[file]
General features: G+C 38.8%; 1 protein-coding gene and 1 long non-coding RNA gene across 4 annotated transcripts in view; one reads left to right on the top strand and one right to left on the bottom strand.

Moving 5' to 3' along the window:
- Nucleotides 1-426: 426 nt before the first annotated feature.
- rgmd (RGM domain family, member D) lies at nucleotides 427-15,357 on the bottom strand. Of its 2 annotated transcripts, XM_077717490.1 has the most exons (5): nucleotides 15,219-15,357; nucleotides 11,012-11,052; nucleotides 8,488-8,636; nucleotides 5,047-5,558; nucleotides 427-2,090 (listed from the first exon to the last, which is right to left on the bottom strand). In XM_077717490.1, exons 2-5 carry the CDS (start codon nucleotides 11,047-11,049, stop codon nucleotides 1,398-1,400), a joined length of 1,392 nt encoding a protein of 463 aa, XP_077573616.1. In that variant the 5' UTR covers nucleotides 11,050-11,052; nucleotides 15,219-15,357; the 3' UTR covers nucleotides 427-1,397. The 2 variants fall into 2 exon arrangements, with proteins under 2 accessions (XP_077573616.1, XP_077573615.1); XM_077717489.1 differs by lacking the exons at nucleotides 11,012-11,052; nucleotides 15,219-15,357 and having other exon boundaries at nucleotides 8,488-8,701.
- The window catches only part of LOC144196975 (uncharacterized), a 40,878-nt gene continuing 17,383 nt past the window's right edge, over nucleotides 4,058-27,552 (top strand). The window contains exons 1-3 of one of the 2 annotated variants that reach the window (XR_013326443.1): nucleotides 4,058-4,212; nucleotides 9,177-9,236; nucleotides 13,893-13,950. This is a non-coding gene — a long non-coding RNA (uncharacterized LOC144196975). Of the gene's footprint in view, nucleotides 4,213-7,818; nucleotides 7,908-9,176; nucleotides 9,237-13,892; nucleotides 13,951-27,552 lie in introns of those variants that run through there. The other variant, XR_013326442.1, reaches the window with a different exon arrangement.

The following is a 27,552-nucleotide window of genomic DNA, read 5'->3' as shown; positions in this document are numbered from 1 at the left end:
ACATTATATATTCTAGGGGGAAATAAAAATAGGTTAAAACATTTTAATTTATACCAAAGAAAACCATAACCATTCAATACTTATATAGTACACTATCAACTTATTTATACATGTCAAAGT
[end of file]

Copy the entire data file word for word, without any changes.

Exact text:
General features: G+C 38.8%; 1 protein-coding gene and 1 long non-coding RNA gene across 4 annotated transcripts in view; one reads left to right on the top strand and one right to left on the bottom strand.

Moving 5' to 3' along the window:
- Nucleotides 1-426: 426 nt before the first annotated feature.
- rgmd (RGM domain family, member D) lies at nucleotides 427-15,357 on the bottom strand. Of its 2 annotated transcripts, XM_077717490.1 has the most exons (5): nucleotides 15,219-15,357; nucleotides 11,012-11,052; nucleotides 8,488-8,636; nucleotides 5,047-5,558; nucleotides 427-2,090 (listed from the first exon to the last, which is right to left on the bottom strand). In XM_077717490.1, exons 2-5 carry the CDS (start codon nucleotides 11,047-11,049, stop codon nucleotides 1,398-1,400), a joined length of 1,392 nt encoding a protein of 463 aa, XP_077573616.1. In that variant the 5' UTR covers nucleotides 11,050-11,052; nucleotides 15,219-15,357; the 3' UTR covers nucleotides 427-1,397. The 2 variants fall into 2 exon arrangements, with proteins under 2 accessions (XP_077573616.1, XP_077573615.1); XM_077717489.1 differs by lacking the exons at nucleotides 11,012-11,052; nucleotides 15,219-15,357 and having other exon boundaries at nucleotides 8,488-8,701.
- The window catches only part of LOC144196975 (uncharacterized), a 40,878-nt gene continuing 17,383 nt past the window's right edge, over nucleotides 4,058-27,552 (top strand). The window contains exons 1-3 of one of the 2 annotated variants that reach the window (XR_013326443.1): nucleotides 4,058-4,212; nucleotides 9,177-9,236; nucleotides 13,893-13,950. This is a non-coding gene — a long non-coding RNA (uncharacterized LOC144196975). Of the gene's footprint in view, nucleotides 4,213-7,818; nucleotides 7,908-9,176; nucleotides 9,237-13,892; nucleotides 13,951-27,552 lie in introns of those variants that run through there. The other variant, XR_013326442.1, reaches the window with a different exon arrangement.

The following is a 27,552-nucleotide window of genomic DNA, read 5'->3' as shown; positions in this document are numbered from 1 at the left end:
ACATTATATATTCTAGGGGGAAATAAAAATAGGTTAAAACATTTTAATTTATACCAAAGAAAACCATAACCATTCAATACTTATATAGTACACTATCAACTTATTTATACATGTCAAAGT